Advertisement
YOU ARE HERE: LAT HomeCollectionsLokrantz School
IN THE NEWS

Lokrantz School

FEATURED ARTICLES
CALIFORNIA | LOCAL
March 19, 1992 | JIM HERRON ZAMORA, TIMES STAFF WRITER
When teachers at Lokrantz School in Reseda, a public school for the disabled, arrived at work Wednesday morning they found an all too familiar scene: overturned desks, broken windows and glass and debris everywhere. It was the third burglary in two months, and each break-in has been more destructive than the last at the school that serves 240 students from ages 3 to 22.
ARTICLES BY DATE
CALIFORNIA | LOCAL
March 19, 1992 | JIM HERRON ZAMORA, TIMES STAFF WRITER
When teachers at Lokrantz School in Reseda, a public school for the disabled, arrived at work Wednesday morning they found an all too familiar scene: overturned desks, broken windows and glass and debris everywhere. It was the third burglary in two months, and each break-in has been more destructive than the last at the school that serves 240 students from ages 3 to 22.
Advertisement
NEWS
December 26, 1991 | KAREN KINGSBURY
Special education teacher Linda Bidabe of Bakersfield is amazed at how the program she designed for severely handicapped children swept across the country in 1991. Earlier this year, Bidabe's Mobility Opportunities Via Education program was adopted by Reseda's Sven Lokrantz Elementary School for handicapped children. Then in September, other special-education schools in the Los Angeles Unified School District began implementing the new teaching program.
CALIFORNIA | LOCAL
May 13, 2000 | KARIMA A. HAYNES
For a moment Friday afternoon, the playing field was level for developmentally disabled students at Lokrantz School as they romped with members of the Van Nuys High School football team and cheerleading squad. The ability gap between the athletic teens and the disabled elementary school children seemed to narrow as they tossed footballs, waved pom-poms and ran a Hula-Hoop obstacle course.
CALIFORNIA | LOCAL
March 5, 2005 | Mary Rourke, Times Staff Writer
Sidney Eisenshtat, a Los Angeles architect who designed schools, community centers, bank buildings and synagogues, has died. He was 90. Eisenshtat died Tuesday of pneumonia at Cedars-Sinai Medical Center, his daughter, Carole Oken, said. Several of his buildings have become unofficial neighborhood landmarks, including the Union Bank in Beverly Hills, the Westside Jewish Community Center in Los Angeles and the Sven Lokrantz School for disabled children in Reseda.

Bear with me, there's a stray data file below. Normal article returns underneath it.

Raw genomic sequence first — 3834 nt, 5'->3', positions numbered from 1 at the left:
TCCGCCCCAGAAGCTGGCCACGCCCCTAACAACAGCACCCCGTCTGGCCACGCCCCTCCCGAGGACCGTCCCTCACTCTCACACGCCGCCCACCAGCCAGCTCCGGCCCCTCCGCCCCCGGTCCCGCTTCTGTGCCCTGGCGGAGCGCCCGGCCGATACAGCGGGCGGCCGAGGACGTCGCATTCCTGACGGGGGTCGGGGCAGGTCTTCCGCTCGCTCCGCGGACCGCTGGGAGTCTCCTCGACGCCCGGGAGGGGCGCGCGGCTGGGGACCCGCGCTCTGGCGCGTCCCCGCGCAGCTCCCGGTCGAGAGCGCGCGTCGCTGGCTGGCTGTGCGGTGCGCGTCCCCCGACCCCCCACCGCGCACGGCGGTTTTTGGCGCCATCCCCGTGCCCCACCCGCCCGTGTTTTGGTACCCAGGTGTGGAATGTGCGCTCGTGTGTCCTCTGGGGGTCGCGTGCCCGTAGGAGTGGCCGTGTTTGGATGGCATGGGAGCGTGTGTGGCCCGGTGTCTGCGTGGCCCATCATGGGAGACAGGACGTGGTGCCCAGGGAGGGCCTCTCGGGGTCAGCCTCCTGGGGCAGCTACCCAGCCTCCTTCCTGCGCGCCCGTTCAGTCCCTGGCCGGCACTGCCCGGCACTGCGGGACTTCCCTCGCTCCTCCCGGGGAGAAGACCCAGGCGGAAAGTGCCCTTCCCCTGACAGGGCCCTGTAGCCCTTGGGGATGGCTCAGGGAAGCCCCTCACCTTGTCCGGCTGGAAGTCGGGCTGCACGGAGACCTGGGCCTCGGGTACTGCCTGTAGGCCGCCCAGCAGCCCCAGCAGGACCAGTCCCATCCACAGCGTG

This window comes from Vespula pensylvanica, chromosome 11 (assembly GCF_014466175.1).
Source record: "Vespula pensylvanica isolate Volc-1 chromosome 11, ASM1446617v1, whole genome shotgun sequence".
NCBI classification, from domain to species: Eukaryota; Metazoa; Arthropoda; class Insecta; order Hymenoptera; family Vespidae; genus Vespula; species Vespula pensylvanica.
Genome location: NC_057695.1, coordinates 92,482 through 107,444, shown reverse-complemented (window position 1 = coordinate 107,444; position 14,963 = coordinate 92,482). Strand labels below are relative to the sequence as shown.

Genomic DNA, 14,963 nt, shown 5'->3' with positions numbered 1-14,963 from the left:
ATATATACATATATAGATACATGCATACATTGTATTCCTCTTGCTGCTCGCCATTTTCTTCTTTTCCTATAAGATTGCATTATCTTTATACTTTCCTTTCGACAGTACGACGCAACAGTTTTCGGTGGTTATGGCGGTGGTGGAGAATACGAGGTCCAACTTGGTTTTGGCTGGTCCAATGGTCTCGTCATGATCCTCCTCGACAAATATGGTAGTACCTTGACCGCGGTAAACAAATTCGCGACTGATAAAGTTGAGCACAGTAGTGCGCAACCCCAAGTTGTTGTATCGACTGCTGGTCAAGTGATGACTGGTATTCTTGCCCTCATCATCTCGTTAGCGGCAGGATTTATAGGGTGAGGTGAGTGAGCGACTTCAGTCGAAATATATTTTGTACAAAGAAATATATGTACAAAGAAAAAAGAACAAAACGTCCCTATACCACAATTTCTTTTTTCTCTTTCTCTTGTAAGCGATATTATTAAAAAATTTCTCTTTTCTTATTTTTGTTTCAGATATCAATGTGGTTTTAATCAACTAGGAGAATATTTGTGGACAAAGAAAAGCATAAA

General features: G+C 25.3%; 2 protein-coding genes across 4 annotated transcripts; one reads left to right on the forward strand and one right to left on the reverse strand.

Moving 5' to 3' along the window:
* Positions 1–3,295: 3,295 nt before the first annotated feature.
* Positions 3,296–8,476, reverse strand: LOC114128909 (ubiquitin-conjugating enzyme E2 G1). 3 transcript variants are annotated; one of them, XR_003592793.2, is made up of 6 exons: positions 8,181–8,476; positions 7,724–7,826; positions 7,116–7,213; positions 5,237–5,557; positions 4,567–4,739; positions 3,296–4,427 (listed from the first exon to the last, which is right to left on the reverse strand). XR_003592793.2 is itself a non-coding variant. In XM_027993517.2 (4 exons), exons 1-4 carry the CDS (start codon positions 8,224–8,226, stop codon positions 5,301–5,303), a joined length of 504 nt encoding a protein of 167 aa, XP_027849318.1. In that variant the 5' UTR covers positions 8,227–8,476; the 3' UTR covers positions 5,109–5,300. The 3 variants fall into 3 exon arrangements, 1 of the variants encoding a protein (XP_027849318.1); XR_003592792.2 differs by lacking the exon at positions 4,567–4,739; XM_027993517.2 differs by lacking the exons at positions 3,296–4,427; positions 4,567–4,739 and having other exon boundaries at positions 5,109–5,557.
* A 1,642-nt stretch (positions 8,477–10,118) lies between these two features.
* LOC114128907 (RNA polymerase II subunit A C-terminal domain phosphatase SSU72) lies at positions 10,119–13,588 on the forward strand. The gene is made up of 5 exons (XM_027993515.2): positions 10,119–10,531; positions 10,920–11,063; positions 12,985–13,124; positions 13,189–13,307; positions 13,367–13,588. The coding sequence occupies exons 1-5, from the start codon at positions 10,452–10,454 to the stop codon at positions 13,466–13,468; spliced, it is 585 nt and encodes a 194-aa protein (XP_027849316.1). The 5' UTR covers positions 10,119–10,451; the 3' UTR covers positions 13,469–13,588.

NEWS
May 9, 1991 | JANICE KAMENIR-REZNIK, SPECIAL TO THE TIMES; Janice Kamenir-Reznik is a partner at the Sherman Oaks law firm of Reznik & Reznik
When I was invited to be "principal for a day" at a public school, I was inclined to say no. Could I really spare a day from my law practice? Upon allowing myself to be drafted, I was assigned to visit Lokrantz School in Reseda, under the auspices of the Valley Industry and Commerce Assn. I am glad I did. The experience left me inspired and hopeful. Lokrantz is an unusual school. It serves the most severely emotionally and physically disabled children and young adults ages 3 through 22.
SPORTS
December 8, 1985 | Shav Glick
A record $10.1-million Ladies Professional Golf Assn. tour will get off to a fast start next year in Southern California with four spring tournaments worth $1.21 million. The 15th annual Nabisco Dinah Shore, premier event of the LPGA, has raised its purse to $430,000, including a women's-record $75,000 to the winner. Alice Miller collected $55,000 this year. Dinah's tournament, to be held April 3-6 at Mission Hills Country Club in Rancho Mirage, will be the third of the four area events.
CALIFORNIA | LOCAL
October 4, 2002 | ERIKA HAYASAKI and SOLOMON MOORE, TIMES STAFF WRITERS
A federal judge is allowing the Los Angeles Unified School District to preserve 16 special education schools, prompted in part by protests from parents who want their disabled children in sheltered environments instead of integrated on regular campuses. The dispute over the 16 schools illustrates the passionate debate surrounding special education.
CALIFORNIA | LOCAL
December 31, 1992 | JIM HERRON ZAMORA, TIMES STAFF WRITER
An 11-year-old Woodland Hills girl whose customized wheelchair was stolen this week will soon have a replacement thanks to a flood of public support. "We've had dozens of calls from people offering help," Los Angeles Police Lt. Robert Warren said. "Calls from as far away as New York. A woman from Northern California even offered to donate a similar chair that used to belong to her deceased daughter."
CALIFORNIA | LOCAL
December 30, 1992 | JIM HERRON ZAMORA, TIMES STAFF WRITER
Eleven-year-old Allison Smith's wheelchair is more than just a way of getting around. It's her lifeline. Until it was stolen from her mother's car Monday night, the customized wheelchair gave the mentally and physically disabled Woodland Hills girl the freedom to do at least some of the things children her age take for granted. The purchase of the $5,000 wheelchair was partially covered by Allison's mother's health insurance.
Los Angeles Times Articles
|